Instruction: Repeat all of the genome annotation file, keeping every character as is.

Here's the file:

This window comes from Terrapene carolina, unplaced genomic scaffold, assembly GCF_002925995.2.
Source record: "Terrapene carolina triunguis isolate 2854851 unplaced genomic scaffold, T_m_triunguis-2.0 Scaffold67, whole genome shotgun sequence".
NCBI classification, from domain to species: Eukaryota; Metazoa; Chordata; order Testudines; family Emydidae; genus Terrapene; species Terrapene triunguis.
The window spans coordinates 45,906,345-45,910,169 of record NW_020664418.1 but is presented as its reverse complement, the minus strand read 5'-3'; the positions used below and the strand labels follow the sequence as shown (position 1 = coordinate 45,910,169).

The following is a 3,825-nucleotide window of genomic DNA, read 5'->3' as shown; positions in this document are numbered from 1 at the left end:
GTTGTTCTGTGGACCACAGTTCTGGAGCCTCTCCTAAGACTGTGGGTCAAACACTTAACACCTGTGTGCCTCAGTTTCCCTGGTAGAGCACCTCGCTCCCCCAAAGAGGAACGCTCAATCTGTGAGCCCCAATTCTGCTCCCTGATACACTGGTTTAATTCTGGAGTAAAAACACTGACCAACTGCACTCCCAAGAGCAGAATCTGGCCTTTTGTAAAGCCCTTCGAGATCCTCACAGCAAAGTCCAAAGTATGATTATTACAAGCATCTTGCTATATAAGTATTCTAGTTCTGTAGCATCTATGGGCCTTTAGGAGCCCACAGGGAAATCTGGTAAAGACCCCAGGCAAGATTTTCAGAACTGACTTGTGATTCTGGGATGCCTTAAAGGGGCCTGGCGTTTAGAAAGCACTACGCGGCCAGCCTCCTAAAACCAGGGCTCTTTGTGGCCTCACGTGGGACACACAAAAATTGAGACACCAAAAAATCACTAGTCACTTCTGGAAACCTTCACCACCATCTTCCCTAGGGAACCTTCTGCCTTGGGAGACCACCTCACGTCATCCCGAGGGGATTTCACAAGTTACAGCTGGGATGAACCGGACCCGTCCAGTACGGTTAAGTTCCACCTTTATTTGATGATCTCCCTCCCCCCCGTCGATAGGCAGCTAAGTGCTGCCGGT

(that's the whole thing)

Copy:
This window comes from Terrapene carolina, unplaced genomic scaffold, assembly GCF_002925995.2.
Source record: "Terrapene carolina triunguis isolate 2854851 unplaced genomic scaffold, T_m_triunguis-2.0 Scaffold67, whole genome shotgun sequence".
NCBI classification, from domain to species: Eukaryota; Metazoa; Chordata; order Testudines; family Emydidae; genus Terrapene; species Terrapene triunguis.
The window spans coordinates 45,906,345-45,910,169 of record NW_020664418.1 but is presented as its reverse complement, the minus strand read 5'-3'; the positions used below and the strand labels follow the sequence as shown (position 1 = coordinate 45,910,169).

The following is a 3,825-nucleotide window of genomic DNA, read 5'->3' as shown; positions in this document are numbered from 1 at the left end:
GTTGTTCTGTGGACCACAGTTCTGGAGCCTCTCCTAAGACTGTGGGTCAAACACTTAACACCTGTGTGCCTCAGTTTCCCTGGTAGAGCACCTCGCTCCCCCAAAGAGGAACGCTCAATCTGTGAGCCCCAATTCTGCTCCCTGATACACTGGTTTAATTCTGGAGTAAAAACACTGACCAACTGCACTCCCAAGAGCAGAATCTGGCCTTTTGTAAAGCCCTTCGAGATCCTCACAGCAAAGTCCAAAGTATGATTATTACAAGCATCTTGCTATATAAGTATTCTAGTTCTGTAGCATCTATGGGCCTTTAGGAGCCCACAGGGAAATCTGGTAAAGACCCCAGGCAAGATTTTCAGAACTGACTTGTGATTCTGGGATGCCTTAAAGGGGCCTGGCGTTTAGAAAGCACTACGCGGCCAGCCTCCTAAAACCAGGGCTCTTTGTGGCCTCACGTGGGACACACAAAAATTGAGACACCAAAAAATCACTAGTCACTTCTGGAAACCTTCACCACCATCTTCCCTAGGGAACCTTCTGCCTTGGGAGACCACCTCACGTCATCCCGAGGGGATTTCACAAGTTACAGCTGGGATGAACCGGACCCGTCCAGTACGGTTAAGTTCCACCTTTATTTGATGATCTCCCTCCCCCCCGTCGATAGGCAGCTAAGTGCTGCCGGT